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What the Campus Protesters Don’t Understand About Civilization

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Recently, when disembarking a flight, the “thank you” I gave the pilot and crew was not perfunctory. Although my gratitude probably didn’t seem effusive from the outside, a depth of emotion touched me after I delivered it.

Airline travel is one of the miracles of modern living, requiring human cooperation and coordination. Deeply, I felt the human connections the miracle of airline travel requires.

I’m still thinking about that recent flight. As I grow older, the miracles of human cooperation and civilization profoundly touch me. Since I live in rural America, flying takes a few more steps and hours of travel than for most.

A staggering number of people, visible and invisible, support modern travel. Think of people who work in auto and aircraft factories or parts manufacturing, the people who mine and refine raw materials, the farmers who grow our food, the truckers who transport food to restaurants serving us while we travel, the employees of the airlines, airports, car rental companies, hotels, and on and on.

After the flight, my next stop was the car rental counter and an interaction with Carlos. Carlos explained how my evaluation of him would help him reach his goal of moving up to management. Most companies who deliver a service strive to create cultures that align their employees’ self-interest with their customers’ interests. Carlos seemed genuinely warm, but had he stayed in Cuba, would that side of his potentiality be developed? The interests of commerce led Carlos to develop the better side of his nature.

On the same trip, I found a restaurant I returned to many times over a week. The staff spoke little English, but I still made a warm and friendly connection.

Since the profit motive drives good service, the instances of poor service are jarring. Things mostly go well, and we simply don’t notice the web of human connections supporting our efforts.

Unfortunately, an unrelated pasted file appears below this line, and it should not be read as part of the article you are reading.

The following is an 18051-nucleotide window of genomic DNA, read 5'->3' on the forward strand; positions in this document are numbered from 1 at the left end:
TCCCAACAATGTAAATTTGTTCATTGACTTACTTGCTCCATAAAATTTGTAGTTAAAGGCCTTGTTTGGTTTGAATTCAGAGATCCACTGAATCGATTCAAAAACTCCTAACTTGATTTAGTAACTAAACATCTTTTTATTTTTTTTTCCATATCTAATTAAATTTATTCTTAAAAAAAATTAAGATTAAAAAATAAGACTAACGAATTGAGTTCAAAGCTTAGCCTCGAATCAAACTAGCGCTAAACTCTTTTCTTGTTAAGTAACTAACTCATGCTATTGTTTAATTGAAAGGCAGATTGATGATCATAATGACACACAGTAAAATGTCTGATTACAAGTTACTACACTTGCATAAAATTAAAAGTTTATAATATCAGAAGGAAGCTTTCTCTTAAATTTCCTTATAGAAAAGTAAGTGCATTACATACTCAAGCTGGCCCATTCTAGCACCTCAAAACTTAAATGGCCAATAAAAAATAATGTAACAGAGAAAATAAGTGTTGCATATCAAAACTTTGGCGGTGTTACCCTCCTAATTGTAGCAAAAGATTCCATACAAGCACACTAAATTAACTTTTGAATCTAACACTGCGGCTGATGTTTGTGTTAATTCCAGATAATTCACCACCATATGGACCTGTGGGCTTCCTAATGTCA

We don’t notice how we are so fortunate. We arrogantly forget how quickly we would perish if we depended solely on our own efforts.

“99% of our present population would perish in even a primitive, foraging society,” Leonard Read observed in his book Students of Liberty. He added, “Man is interdependent! And his existence on this earth beyond a primitive state requires a recognition of this fact and a knowledge of how to deal with it skillfully.”

Consider how this contrasts with the recent pro-Hamas protesters on college campuses. These protesters assert a claim of moral superiority, lecturing us about the greed of capitalism. The privileged life they enjoy is because of capitalism, but they are ignorant of the civilization that they are working hard to destroy.

The protesters have vandalized campus buildings built by others for those who valued learning. Their professors have rejected the study of Western civilization’s scholarship and ideas in favor of Marxist revolutionaries.

How dependent the protesters are on others was brought home when a Columbia University protester begged for “humanitarian aid” (food and water) for the protesters. Yale professor Nicholas Christakis wrote of the protester’s plea:

This is the way someone who has never been Yale challenged to defend her views with facts and reason speaks. This is someone who thinks she is winning the battle of ideas simply by articulating her desires. Someone her university has not taught.

Will the protesters learn that when you step out of civilization, life is not so luxurious?

Unlike Carlos, the protesters are developing the worst side of their nature. They are full of venom and hatred for Jews and America. As Read wrote, “The alternative to violence is love.” He continued:

Love, as here used, refers to the application of the kindly virtues in human relations such as tolerance, charity, good sportsmanship, the right of another to his views, integrity, the practice of not doing to others what you would not have them do to you, and other attributes which result in mutual trust, voluntary cooperation, and justice.

This is what these protestors have rejected in their detest for society.

A quote is widely attributed to Einstein, but there is no record of him saying it: “There are only two ways to live your life. One is as though nothing is a miracle. The other is as though everything is.”

The sentiment may sound good, but it misses the mark. There is a third, more typical way of living life: mostly forgetting that everything is a miracle but sometimes remembering. The future of civilization depends on remembering that if we forget what creates the miracles of modern life, others will be tearing down what we fail to defend.

Image credit: Unsplash